Does Having the Father’s Name on the Birth Certificate Make A Difference If I Leave the State?

Note: The DearEsq free 'ask a lawyer' site is offered as a free informational service to the public and is not intended as legal advice. Laws vary from state-to-state, and in addition every situation is unique, and relevant facts may not be known. The answer to the question posed below may not apply to in your state or to your situation. For legal advice in your state and your situation you should consult with an attorney in your state who is familiar with the rules and laws in your state.

“I live in New Mexico and got pregnant in July 2006. Two weeks after I found out I was pregnant I found out my boyfriend was using drugs and I asked him to move out and we broke up. Since then he has been arrested and is in jail. My question now is, if I put his name on the birth certificate so my child will have access to his fathers identity when he or she grows up, can I still move back to California to be near my family after the baby is born without having to worry about future kidnapping charges? Even though right now the father doesn’t appear to be concerned about either of us, people do change and I don’t want to have to worry about him coming after me someday. Is it a bad idea to put the name on the birth certificate? I am not worried about child support because I am a nurse and can afford to take care of this child on my own. Please help!”I think you are looking out for your child when you want him/her to know their heritage. Merely having the name on the birth certificate will not lock you into staying in New Mexico. If ever a paternity case is filed to establish parental rights and responsibilities, in your case one of the over-riding factors may be the status quo – what has been going on. If he takes no part in child’s life, then he would have little grounds to block a move. Parental neglect is a factor considered in many states.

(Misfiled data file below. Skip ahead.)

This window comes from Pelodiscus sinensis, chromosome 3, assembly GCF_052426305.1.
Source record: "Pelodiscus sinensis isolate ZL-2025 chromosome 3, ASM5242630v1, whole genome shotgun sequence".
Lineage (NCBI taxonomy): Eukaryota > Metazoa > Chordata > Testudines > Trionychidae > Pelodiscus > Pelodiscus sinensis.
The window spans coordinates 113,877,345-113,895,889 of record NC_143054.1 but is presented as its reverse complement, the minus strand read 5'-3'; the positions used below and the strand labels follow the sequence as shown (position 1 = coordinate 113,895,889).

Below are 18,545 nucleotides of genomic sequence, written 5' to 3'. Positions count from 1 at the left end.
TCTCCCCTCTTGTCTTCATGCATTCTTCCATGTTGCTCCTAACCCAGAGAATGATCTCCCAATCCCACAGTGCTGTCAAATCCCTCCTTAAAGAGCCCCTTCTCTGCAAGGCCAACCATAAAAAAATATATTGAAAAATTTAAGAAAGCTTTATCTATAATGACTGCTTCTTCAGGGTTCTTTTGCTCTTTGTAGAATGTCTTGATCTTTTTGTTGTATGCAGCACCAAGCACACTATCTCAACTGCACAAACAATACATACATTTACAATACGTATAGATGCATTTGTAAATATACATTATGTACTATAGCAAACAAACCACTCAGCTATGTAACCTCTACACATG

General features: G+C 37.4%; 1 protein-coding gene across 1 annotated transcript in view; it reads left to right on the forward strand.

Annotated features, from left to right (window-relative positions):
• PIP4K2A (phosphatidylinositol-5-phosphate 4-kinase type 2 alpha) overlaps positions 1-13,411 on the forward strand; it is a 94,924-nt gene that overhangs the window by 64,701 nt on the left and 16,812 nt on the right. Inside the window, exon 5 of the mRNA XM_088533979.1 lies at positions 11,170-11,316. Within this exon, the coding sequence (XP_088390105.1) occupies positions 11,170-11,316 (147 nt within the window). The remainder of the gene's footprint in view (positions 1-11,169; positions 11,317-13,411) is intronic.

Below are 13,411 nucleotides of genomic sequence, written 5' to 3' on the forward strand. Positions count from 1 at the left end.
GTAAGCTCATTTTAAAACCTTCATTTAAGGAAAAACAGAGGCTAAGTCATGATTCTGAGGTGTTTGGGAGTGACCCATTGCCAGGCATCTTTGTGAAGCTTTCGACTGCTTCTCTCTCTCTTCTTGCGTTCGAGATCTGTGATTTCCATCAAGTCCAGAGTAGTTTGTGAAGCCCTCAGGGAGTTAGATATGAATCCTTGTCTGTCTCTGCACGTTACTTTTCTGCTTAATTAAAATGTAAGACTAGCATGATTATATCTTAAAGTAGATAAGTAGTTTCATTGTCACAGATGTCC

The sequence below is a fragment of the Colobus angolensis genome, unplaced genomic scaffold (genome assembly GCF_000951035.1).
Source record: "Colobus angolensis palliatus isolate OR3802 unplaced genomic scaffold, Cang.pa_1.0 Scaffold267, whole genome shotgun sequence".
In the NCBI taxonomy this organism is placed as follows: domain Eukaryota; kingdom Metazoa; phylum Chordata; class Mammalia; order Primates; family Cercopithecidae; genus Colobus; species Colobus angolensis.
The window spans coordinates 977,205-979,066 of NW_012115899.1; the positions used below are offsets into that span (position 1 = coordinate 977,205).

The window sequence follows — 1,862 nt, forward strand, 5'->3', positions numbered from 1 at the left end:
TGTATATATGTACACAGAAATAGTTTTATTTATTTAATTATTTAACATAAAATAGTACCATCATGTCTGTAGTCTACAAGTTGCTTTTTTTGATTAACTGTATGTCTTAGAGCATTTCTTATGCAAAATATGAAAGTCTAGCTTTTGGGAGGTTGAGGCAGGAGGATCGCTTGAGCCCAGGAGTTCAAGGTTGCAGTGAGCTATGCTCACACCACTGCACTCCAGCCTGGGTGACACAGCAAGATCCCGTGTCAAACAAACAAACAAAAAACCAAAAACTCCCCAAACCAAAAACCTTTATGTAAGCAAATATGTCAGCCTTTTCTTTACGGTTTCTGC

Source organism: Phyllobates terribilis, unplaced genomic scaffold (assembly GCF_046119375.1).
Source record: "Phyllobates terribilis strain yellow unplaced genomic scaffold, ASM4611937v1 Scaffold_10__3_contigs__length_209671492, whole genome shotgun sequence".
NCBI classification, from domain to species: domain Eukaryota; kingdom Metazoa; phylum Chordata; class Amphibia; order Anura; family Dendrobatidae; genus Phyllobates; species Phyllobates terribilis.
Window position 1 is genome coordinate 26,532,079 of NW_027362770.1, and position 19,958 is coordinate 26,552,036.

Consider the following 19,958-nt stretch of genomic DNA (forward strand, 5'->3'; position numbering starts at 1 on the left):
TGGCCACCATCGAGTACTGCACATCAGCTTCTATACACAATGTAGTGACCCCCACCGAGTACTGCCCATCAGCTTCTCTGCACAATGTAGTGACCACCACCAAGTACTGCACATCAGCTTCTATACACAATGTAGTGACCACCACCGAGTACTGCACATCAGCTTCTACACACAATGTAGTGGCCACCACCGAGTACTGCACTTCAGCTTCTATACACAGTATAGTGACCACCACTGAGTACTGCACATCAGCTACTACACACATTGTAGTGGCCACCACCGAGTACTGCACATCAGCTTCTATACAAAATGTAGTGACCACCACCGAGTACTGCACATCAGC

Question: AND even if his name was not on the birth certificate, he could still seek his parental rights. So if father ever wants to go that way, and become an active part of child’s life (usually a good thing!) he’d be able to do that no matter what that piece of paper says (unless there is some other presumptive father in the picture, who is in your child’s life).